1. On March 2, 1837, Abraham Lincoln arrived in New York City for the first time to give legal testimony in a case involving the Illinois Central Railroad. At the time, Lincoln was a relatively unknown lawyer from Illinois who would eventually become the 16th President of the United States.
2. On March 2, 1917, the New York State Assembly passed a bill granting women the right to vote in state elections. This was a significant step forward for women's suffrage in the United States, and helped pave the way for the passage of the 19th Amendment to the U.S. Constitution in 1920.
3. On March 2, 1931, the New York Giants baseball team announced that they would be moving from the Polo Grounds in Upper Manhattan to a new stadium in Coogan's Bluff, which would become known as "The House That Ruth Built" after the team's star player, Babe Ruth.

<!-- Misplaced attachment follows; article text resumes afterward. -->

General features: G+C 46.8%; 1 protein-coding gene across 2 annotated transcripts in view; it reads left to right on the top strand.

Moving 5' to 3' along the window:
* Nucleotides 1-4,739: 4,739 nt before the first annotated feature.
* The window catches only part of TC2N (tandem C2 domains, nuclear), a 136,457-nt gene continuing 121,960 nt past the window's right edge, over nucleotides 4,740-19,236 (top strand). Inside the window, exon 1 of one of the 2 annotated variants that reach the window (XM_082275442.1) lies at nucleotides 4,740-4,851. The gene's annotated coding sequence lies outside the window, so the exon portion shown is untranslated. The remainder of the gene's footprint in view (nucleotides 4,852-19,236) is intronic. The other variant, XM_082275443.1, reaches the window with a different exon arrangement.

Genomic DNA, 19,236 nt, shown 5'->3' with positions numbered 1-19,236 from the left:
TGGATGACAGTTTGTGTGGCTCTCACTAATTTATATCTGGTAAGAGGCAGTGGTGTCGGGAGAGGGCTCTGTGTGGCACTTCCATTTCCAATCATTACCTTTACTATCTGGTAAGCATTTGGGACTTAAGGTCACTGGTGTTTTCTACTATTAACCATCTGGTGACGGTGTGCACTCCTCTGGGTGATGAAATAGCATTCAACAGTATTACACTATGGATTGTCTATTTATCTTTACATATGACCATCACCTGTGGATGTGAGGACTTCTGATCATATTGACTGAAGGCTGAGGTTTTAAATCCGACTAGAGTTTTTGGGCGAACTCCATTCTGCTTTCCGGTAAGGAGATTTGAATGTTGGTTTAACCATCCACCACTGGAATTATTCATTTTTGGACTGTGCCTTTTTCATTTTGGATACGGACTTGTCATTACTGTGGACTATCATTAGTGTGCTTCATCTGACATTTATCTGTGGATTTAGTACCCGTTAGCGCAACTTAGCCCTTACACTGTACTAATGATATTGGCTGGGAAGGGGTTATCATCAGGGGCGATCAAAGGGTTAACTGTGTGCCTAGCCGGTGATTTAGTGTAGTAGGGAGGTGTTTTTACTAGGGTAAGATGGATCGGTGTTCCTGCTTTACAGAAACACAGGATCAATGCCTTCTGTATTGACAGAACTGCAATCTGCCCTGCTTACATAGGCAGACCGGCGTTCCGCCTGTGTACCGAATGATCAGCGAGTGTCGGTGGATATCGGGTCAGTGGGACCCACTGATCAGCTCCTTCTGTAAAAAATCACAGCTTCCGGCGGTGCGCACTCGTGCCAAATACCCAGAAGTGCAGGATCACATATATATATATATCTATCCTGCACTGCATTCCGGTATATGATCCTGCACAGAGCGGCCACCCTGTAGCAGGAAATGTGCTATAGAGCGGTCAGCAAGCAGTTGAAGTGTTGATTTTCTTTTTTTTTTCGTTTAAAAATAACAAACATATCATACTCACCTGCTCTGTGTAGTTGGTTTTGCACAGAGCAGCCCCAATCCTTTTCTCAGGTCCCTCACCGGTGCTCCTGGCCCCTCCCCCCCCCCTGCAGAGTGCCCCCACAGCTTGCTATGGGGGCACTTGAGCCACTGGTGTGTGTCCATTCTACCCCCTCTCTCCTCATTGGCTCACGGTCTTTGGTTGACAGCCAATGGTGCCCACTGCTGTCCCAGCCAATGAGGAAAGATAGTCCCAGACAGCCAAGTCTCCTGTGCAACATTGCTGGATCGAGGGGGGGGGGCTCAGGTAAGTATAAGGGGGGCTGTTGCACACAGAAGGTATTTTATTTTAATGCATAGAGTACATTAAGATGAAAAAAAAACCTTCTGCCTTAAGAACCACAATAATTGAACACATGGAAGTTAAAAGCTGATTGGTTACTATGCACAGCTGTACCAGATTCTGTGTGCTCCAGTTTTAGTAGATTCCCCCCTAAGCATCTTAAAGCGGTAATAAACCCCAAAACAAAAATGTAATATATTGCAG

4. On March 2, 1965, the Selma to Montgomery marches began in Selma, Alabama. The marches, which were organized by civil rights activists in response to discriminatory voting practices in the state, eventually led to the passage of the Voting Rights Act of 1965.
5. On March 2, 2004, the New York Knicks traded star center Patrick Ewing to the Seattle SuperSonics. Ewing had played for the Knicks for 15 seasons and was one of the most beloved players in franchise history, but the team was looking to rebuild and decided to trade him for a package of players and draft picks.
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